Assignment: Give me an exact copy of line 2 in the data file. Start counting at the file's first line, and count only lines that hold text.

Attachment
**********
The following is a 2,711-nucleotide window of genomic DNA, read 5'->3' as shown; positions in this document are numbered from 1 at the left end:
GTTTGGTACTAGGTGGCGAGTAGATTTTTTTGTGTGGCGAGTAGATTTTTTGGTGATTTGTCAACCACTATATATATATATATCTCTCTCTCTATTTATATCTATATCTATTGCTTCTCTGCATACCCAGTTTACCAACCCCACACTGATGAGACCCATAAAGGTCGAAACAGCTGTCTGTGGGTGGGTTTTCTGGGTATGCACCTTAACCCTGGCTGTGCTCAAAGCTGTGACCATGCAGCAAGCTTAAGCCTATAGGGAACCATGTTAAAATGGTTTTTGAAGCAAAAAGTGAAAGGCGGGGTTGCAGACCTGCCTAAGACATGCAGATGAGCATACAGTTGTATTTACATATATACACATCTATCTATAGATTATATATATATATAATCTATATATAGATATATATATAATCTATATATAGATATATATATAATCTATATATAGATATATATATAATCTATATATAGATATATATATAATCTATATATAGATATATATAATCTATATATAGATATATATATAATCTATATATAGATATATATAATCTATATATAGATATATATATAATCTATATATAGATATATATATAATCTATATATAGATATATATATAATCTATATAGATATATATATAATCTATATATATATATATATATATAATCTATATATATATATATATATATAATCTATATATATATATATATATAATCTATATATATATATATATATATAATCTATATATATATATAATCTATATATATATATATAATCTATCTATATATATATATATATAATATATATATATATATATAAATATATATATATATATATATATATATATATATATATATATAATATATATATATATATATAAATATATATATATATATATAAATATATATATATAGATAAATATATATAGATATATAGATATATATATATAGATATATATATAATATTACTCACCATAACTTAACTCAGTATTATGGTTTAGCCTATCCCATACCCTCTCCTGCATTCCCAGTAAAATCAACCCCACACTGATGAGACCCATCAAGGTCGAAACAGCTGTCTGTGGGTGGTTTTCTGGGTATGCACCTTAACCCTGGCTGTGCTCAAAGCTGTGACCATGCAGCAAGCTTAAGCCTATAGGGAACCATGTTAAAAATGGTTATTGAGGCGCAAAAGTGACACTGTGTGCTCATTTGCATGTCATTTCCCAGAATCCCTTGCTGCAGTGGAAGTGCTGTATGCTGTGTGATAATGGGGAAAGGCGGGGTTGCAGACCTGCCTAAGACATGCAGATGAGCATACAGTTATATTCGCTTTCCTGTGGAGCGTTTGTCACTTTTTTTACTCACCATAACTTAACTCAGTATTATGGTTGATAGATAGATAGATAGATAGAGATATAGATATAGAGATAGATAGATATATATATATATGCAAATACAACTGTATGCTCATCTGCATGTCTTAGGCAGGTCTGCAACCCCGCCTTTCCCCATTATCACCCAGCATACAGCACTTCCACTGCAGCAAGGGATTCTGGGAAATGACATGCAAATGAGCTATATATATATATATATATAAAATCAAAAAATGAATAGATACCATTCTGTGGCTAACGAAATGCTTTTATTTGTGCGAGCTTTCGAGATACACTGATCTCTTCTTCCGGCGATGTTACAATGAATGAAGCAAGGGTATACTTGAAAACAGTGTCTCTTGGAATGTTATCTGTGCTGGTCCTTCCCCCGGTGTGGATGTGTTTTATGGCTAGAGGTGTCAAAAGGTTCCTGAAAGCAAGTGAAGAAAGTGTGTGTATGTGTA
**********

GTTTGGTACTAGGTGGCGAGTAGATTTTTTTGTGTGGCGAGTAGATTTTTTGGTGATTTGTCAACCACTATATATATATATATCTCTCTCTCTATTTATATCTATATCTATTGCTTCTCTGCATACCCAGTTTACCAACCCCACACTGATGAGACCCATAAAGGTCGAAACAGCTGTCTGTGGGTGGGTTTTCTGGGTATGCACCTTAACCCTGGCTGTGCTCAAAGCTGTGACCATGCAGCAAGCTTAAGCCTATAGGGAACCATGTTAAAATGGTTTTTGAAGCAAAAAGTGAAAGGCGGGGTTGCAGACCTGCCTAAGACATGCAGATGAGCATACAGTTGTATTTACATATATACACATCTATCTATAGATTATATATATATATAATCTATATATAGATATATATATAATCTATATATAGATATATATATAATCTATATATAGATATATATATAATCTATATATAGATATATATATAATCTATATATAGATATATATAATCTATATATAGATATATATATAATCTATATATAGATATATATAATCTATATATAGATATATATATAATCTATATATAGATATATATATAATCTATATATAGATATATATATAATCTATATAGATATATATATAATCTATATATATATATATATATATAATCTATATATATATATATATATATAATCTATATATATATATATATATAATCTATATATATATATATATATATAATCTATATATATATATAATCTATATATATATATATAATCTATCTATATATATATATATATAATATATATATATATATATAAATATATATATATATATATATATATATATATATATATATATAATATATATATATATATATAAATATATATATATATATATAAATATATATATATAGATAAATATATATAGATATATAGATATATATATATAGATATATATATAATATTACTCACCATAACTTAACTCAGTATTATGGTTTAGCCTATCCCATACCCTCTCCTGCATTCCCAGTAAAATCAACCCCACACTGATGAGACCCATCAAGGTCGAAACAGCTGTCTGTGGGTGGTTTTCTGGGTATGCACCTTAACCCTGGCTGTGCTCAAAGCTGTGACCATGCAGCAAGCTTAAGCCTATAGGGAACCATGTTAAAAATGGTTATTGAGGCGCAAAAGTGACACTGTGTGCTCATTTGCATGTCATTTCCCAGAATCCCTTGCTGCAGTGGAAGTGCTGTATGCTGTGTGATAATGGGGAAAGGCGGGGTTGCAGACCTGCCTAAGACATGCAGATGAGCATACAGTTATATTCGCTTTCCTGTGGAGCGTTTGTCACTTTTTTTACTCACCATAACTTAACTCAGTATTATGGTTGATAGATAGATAGATAGATAGAGATATAGATATAGAGATAGATAGATATATATATATATGCAAATACAACTGTATGCTCATCTGCATGTCTTAGGCAGGTCTGCAACCCCGCCTTTCCCCATTATCACCCAGCATACAGCACTTCCACTGCAGCAAGGGATTCTGGGAAATGACATGCAAATGAGCTATATATATATATATATATAAAATCAAAAAATGAATAGATACCATTCTGTGGCTAACGAAATGCTTTTATTTGTGCGAGCTTTCGAGATACACTGATCTCTTCTTCCGGCGATGTTACAATGAATGAAGCAAGGGTATACTTGAAAACAGTGTCTCTTGGAATGTTATCTGTGCTGGTCCTTCCCCCGGTGTGGATGTGTTTTATGGCTAGAGGTGTCAAAAGGTTCCTGAAAGCAAGTGAAGAAAGTGTGTGTATGTGTA